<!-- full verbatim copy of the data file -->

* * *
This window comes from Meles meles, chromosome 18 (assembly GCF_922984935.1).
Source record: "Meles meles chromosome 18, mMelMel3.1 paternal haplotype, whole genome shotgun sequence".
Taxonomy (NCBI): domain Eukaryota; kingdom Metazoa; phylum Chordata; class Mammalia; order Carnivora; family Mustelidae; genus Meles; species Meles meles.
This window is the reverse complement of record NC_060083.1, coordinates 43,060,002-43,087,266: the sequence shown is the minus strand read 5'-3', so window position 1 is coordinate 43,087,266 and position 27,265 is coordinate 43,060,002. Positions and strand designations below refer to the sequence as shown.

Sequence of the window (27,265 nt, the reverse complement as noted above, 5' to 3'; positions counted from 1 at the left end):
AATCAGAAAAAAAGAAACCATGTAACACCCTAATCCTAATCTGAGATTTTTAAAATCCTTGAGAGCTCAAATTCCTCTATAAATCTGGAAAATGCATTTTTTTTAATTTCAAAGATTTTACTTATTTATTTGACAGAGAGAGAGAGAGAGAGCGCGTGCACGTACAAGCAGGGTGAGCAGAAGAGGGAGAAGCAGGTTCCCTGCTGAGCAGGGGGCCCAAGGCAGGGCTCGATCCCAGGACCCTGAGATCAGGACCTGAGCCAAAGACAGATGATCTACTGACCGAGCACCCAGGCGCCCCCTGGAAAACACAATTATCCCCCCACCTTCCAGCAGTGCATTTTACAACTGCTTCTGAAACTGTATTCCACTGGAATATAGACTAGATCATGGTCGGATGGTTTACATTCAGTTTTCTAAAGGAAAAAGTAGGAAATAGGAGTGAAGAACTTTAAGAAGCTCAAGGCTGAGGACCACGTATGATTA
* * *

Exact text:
This window comes from Meles meles, chromosome 18 (assembly GCF_922984935.1).
Source record: "Meles meles chromosome 18, mMelMel3.1 paternal haplotype, whole genome shotgun sequence".
Taxonomy (NCBI): domain Eukaryota; kingdom Metazoa; phylum Chordata; class Mammalia; order Carnivora; family Mustelidae; genus Meles; species Meles meles.
This window is the reverse complement of record NC_060083.1, coordinates 43,060,002-43,087,266: the sequence shown is the minus strand read 5'-3', so window position 1 is coordinate 43,087,266 and position 27,265 is coordinate 43,060,002. Positions and strand designations below refer to the sequence as shown.

Sequence of the window (27,265 nt, the reverse complement as noted above, 5' to 3'; positions counted from 1 at the left end):
AATCAGAAAAAAAGAAACCATGTAACACCCTAATCCTAATCTGAGATTTTTAAAATCCTTGAGAGCTCAAATTCCTCTATAAATCTGGAAAATGCATTTTTTTTAATTTCAAAGATTTTACTTATTTATTTGACAGAGAGAGAGAGAGAGAGCGCGTGCACGTACAAGCAGGGTGAGCAGAAGAGGGAGAAGCAGGTTCCCTGCTGAGCAGGGGGCCCAAGGCAGGGCTCGATCCCAGGACCCTGAGATCAGGACCTGAGCCAAAGACAGATGATCTACTGACCGAGCACCCAGGCGCCCCCTGGAAAACACAATTATCCCCCCACCTTCCAGCAGTGCATTTTACAACTGCTTCTGAAACTGTATTCCACTGGAATATAGACTAGATCATGGTCGGATGGTTTACATTCAGTTTTCTAAAGGAAAAAGTAGGAAATAGGAGTGAAGAACTTTAAGAAGCTCAAGGCTGAGGACCACGTATGATTA